“Until now we were in a gray zone,” blogger Yoani Sánchez from 14yMedio told CPJ. “All outlets are theoretically ‘social property’ in the hands of the Communist party. There is no way to have a registered independent outlet. All there is here in Cuba are foreign news agencies and the independent outlets hosted on foreign servers.”

Authorities in Cuba block critical content hosted overseas at irregular intervals on an ad hoc basis, without notifying the site, CPJ has found. The most recent crackdown dates from February, and as of early September, Tremenda Nota, 14yMedio, and several other such websites were still inaccessible. On July 5, the digital magazine ADN Cuba announced that it had been informed by readers that it was newly blocked on the island. The blocking coincided with the publication of Decree 370, that report said.

“Blocking websites has been a successful tactic used by the Castro regime to censor content hosted on foreign servers,” said Rodriguez. “The majority of people who read us are abroad. Now, since being blocked, fewer people read us in Cuba. Young people use a VPN, a proxy,” he said, referencing censorship circumvention tools like virtual private networks. “But older people who had not been able to access the internet before don’t know how to do that.”

“It’s crazy,” the blogger who requested anonymity told CPJ of the obligation to host websites locally. “Is there anything more absurd than thinking how [Decree 370] affects a site that is blocked in Cuba?” What’s more, he said, “the process to host your site in Cuba is complicated, bureaucratic.” ETECSA announced new website hosting services in April. “The system they are proposing is an odyssey, with out of date technology and at very high prices,” the blogger said.

A day after Decree 370 was issued, the Ministry of Communications said on Twitter that it applied to “national platforms and applications of services offered on the internet,” adding that “it does not refer to blogs, or personal or informative sites.” But this failed to assuage many journalists’ concerns. “It’s just a tweet, it’s not in the law. What’s the value of that?” said Sánchez. “Additionally, they don’t recognize us as an informative site, so we don’t know if we are affected or not. Nobody knows. They have not clarified anything.”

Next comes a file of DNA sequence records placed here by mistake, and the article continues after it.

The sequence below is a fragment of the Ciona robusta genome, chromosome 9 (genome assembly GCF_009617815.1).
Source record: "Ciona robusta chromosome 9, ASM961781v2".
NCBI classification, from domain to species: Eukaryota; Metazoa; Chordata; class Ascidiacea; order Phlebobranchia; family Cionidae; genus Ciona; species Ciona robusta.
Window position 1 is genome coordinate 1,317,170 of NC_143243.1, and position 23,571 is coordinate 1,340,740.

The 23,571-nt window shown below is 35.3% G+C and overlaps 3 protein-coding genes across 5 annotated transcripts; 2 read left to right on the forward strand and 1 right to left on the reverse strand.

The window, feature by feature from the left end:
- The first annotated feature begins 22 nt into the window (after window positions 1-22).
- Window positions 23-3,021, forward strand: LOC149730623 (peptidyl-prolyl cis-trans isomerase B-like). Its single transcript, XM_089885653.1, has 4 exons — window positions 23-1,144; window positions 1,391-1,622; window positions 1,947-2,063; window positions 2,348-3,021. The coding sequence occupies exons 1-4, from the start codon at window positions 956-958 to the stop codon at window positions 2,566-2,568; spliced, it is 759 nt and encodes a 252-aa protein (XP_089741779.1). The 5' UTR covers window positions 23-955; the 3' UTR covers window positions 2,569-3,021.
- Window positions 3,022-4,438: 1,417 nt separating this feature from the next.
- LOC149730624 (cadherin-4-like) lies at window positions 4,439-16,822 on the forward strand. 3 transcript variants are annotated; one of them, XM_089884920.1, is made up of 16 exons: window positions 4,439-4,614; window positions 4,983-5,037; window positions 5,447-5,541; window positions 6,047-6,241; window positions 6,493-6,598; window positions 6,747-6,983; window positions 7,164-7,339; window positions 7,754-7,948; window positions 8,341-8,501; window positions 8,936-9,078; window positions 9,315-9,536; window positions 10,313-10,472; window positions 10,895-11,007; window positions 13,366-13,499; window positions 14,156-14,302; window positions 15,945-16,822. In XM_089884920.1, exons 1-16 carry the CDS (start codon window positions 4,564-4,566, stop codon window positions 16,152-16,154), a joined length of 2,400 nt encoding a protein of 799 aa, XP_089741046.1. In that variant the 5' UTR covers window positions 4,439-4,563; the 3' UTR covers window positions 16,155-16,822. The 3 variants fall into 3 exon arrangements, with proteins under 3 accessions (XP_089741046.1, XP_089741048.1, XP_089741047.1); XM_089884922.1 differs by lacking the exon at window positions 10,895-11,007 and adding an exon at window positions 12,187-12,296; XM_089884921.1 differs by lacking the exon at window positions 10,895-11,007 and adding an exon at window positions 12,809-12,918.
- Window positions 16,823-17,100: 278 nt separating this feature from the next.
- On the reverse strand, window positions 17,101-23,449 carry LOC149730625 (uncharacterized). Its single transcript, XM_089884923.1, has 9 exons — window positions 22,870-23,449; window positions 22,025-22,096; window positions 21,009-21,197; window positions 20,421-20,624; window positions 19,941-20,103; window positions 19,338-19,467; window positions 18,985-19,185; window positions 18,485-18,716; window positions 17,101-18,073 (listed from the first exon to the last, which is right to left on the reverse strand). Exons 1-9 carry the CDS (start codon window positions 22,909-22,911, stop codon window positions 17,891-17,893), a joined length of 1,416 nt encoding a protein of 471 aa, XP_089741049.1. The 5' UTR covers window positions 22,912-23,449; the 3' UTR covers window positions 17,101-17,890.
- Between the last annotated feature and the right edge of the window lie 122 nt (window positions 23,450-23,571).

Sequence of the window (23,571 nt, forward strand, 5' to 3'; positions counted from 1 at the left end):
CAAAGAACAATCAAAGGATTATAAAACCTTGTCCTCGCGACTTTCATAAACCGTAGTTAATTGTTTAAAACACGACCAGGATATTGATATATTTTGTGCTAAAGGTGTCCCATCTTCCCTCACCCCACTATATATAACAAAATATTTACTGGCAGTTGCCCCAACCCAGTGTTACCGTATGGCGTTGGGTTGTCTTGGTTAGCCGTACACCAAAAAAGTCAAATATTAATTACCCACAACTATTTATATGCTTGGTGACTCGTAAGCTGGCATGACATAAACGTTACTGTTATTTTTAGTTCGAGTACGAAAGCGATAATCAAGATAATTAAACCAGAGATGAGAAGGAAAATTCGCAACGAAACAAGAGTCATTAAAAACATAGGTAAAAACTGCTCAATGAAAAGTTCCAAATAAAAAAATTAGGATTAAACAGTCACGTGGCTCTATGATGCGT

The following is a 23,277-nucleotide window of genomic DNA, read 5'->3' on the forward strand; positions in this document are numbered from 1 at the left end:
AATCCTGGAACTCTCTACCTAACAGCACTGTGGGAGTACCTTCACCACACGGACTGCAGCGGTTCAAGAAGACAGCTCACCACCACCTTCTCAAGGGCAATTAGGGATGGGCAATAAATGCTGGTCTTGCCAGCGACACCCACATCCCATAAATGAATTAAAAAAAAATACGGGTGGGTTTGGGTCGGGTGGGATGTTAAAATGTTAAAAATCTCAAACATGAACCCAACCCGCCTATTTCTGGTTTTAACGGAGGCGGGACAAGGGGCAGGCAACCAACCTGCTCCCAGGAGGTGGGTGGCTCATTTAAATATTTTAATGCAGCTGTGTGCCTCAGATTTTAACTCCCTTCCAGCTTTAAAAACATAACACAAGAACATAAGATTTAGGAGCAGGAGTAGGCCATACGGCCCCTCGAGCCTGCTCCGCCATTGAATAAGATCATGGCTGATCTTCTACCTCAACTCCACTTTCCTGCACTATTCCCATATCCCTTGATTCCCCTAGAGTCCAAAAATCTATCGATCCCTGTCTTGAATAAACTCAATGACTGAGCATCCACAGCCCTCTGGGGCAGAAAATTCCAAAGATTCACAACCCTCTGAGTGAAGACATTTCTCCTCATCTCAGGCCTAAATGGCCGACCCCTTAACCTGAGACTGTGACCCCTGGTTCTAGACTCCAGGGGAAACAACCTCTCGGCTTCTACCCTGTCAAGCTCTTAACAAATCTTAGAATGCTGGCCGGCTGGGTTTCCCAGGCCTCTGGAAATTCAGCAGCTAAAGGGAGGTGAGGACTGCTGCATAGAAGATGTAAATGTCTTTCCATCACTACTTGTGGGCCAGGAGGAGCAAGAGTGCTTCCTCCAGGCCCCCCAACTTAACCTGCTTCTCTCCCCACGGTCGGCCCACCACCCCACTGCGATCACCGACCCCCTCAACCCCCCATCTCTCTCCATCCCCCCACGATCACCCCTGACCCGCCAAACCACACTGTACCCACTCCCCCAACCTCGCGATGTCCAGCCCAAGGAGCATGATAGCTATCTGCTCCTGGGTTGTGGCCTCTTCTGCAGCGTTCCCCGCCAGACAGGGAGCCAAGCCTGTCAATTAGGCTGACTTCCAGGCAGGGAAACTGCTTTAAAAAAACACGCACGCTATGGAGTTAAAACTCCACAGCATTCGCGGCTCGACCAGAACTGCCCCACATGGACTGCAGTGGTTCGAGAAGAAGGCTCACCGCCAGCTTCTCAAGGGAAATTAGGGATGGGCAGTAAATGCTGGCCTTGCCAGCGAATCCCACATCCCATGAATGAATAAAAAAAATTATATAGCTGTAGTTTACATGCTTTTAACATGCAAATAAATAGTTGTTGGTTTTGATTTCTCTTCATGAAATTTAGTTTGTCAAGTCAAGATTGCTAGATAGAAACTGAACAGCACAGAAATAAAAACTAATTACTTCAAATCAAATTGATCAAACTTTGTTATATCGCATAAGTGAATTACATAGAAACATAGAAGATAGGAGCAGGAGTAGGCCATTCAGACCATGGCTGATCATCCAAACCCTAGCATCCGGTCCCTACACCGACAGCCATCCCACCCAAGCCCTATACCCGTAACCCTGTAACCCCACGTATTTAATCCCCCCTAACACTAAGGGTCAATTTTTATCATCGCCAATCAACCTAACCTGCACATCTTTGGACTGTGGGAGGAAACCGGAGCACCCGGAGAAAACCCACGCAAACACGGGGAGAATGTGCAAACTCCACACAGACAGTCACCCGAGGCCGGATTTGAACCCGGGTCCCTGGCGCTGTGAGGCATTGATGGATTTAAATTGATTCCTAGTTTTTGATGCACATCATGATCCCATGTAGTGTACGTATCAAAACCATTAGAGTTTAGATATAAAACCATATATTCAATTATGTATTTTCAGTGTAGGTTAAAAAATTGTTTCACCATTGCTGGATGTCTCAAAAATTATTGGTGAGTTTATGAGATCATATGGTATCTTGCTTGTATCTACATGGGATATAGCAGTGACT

CPJ has documented Cuban journalists being fined and even imprisoned in retaliation for their journalism, and some journalists said that Decree 370 may provide a legal tool to punish the independent press. “There are some regulations that, in theory, protect free speech in Cuba, but are all ignored by the same authorities that enacted them. And there are many more that limit or even ban freedom of speech. When you are working, you are walking a razor’s edge, and without the need of a law, they go after you,” said Rodriguez. “Now they have legal basis to justify their actions, and will begin imposing fines and confiscating the equipment of journalists on the island.”

“They have understood that they need to expand access to the internet,” said the blogger who requested anonymity. “But they need to control it, out of fear of what may come.”